photo of Lenore Goldfarb

The Protocols for Induced Lactation — A Guide for Maximising Breastmilk Production
By Jack Newman, MD, FRCPC and Lenore Goldfarb, PhD, CCC, IBCLC, ALC

Based on the original Induced Lactation Protocol conceived and published by Jack Newman MD

The Newman-Goldfarb protocols were developed from information published in Dr. Newman’s book “Dr. Jack Newman’s Guide to Breastfeeding” (Harper-Collins, 2000). In the US the title is “The Ultimate Breastfeeding Book of Answers” by Dr. Jack Newman (Prima Publishing, 2000).

Supplementary Feeding Device

There are two basic types of supplementary nursing systems on the market. Basically, this is a bottle or bag, filled with expressed breastmilk, banked breastmilk or artificial infant milk, that is worn around the neck or clipped to clothing or hidden in a shirt pocket. Thin tubes leading from the bottle or bag attach to both breasts. The baby then breastfeeds from the breast normally. This is an excellent way to supplement the baby’s feedings until the mother is able to bring in her milk supply, and to take the pressure off her, if she does need to supplement her baby’s feedings once her milk supply comes in. There is an alternate homemade feeding tube devise occasionally described e.g. pp 80-81 of “The Ultimate Breastfeeding Book of Answers” by Dr. Jack Newman.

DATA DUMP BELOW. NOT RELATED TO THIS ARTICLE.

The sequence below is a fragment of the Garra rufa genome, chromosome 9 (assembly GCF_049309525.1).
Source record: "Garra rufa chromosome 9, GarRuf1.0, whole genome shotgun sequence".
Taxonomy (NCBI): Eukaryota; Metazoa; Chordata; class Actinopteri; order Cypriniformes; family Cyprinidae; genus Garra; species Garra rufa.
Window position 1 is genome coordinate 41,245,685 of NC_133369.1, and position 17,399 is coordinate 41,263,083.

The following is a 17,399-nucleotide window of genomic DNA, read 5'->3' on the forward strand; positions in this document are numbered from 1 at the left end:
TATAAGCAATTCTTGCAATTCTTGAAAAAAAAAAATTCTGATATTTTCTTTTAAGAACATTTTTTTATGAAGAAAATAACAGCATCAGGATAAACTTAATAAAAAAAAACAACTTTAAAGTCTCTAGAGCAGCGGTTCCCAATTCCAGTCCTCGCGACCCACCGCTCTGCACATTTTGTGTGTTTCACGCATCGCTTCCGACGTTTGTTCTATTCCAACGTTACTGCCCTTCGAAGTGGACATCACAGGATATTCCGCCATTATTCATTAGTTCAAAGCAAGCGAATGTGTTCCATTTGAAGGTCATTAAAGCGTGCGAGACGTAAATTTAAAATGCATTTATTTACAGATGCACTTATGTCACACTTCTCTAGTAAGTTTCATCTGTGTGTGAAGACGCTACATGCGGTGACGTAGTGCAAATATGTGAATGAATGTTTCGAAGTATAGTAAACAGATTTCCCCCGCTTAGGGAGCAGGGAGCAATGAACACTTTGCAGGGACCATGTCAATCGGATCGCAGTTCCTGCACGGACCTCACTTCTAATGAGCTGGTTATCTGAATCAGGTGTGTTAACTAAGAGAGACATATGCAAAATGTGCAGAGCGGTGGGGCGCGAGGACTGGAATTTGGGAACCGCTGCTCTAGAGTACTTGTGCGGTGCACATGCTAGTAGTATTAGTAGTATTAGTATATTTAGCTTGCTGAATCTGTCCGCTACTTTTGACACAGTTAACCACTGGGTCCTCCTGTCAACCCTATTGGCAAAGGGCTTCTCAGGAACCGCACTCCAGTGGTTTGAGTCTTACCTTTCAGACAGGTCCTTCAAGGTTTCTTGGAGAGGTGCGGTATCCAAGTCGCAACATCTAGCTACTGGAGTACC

Once the mother’s milk supply is starting to come in or is established. The best way to use the supplementer is to allow the baby to feed on each breast with the supplementer in place but not flowing until the baby doesn’t drink anymore. The mother can tell because the baby will stop the suck>pause (downward motion of chin)> suck motion. The mother can use breast compression to get as much breastmilk to her baby as possible from the first breast and when that stops working and her baby stops drinking, she can then switch sides and do the same thing. The mother should allow the supplement to flow only when the baby has done both sides at least. That way, if the baby doesn’t want any more, the baby won’t take any more and the mother will know that her baby had as much breastmilk as possible.

Newman-Goldfarb Protocols for Induced Lactation © 2002-2010
Jack Newman, MD, FRCPC and Lenore Goldfarb, PhD, CCC, IBCLC, ALC

print the Newman-Goldfarb protocols

print this page back

If you value this service, kindly consider a donation to the Canadian Breastfeeding Foundation (registered charity). Earmark the donation for the International Breastfeeding Centre (Newman Breastfeeding Clinic) and/or the Goldfarb Breastfeeding Program.

Donate online:

Donate by mail: Canadian Breastfeeding Foundation, 5890 Monkland Ave, Suite 16, Montreal, Quebec, Canada H4A 1G2.

© 2002-2018 Dr. Lenore Goldfarb, PhD, CCC, IBCLC, ALC and contributing authors to All rights reserved.

Disclaimer: All material provided in is provided for educational purposes only. Consult your physician regarding the advisability of any opinions or recommendations with respect to your individual situation.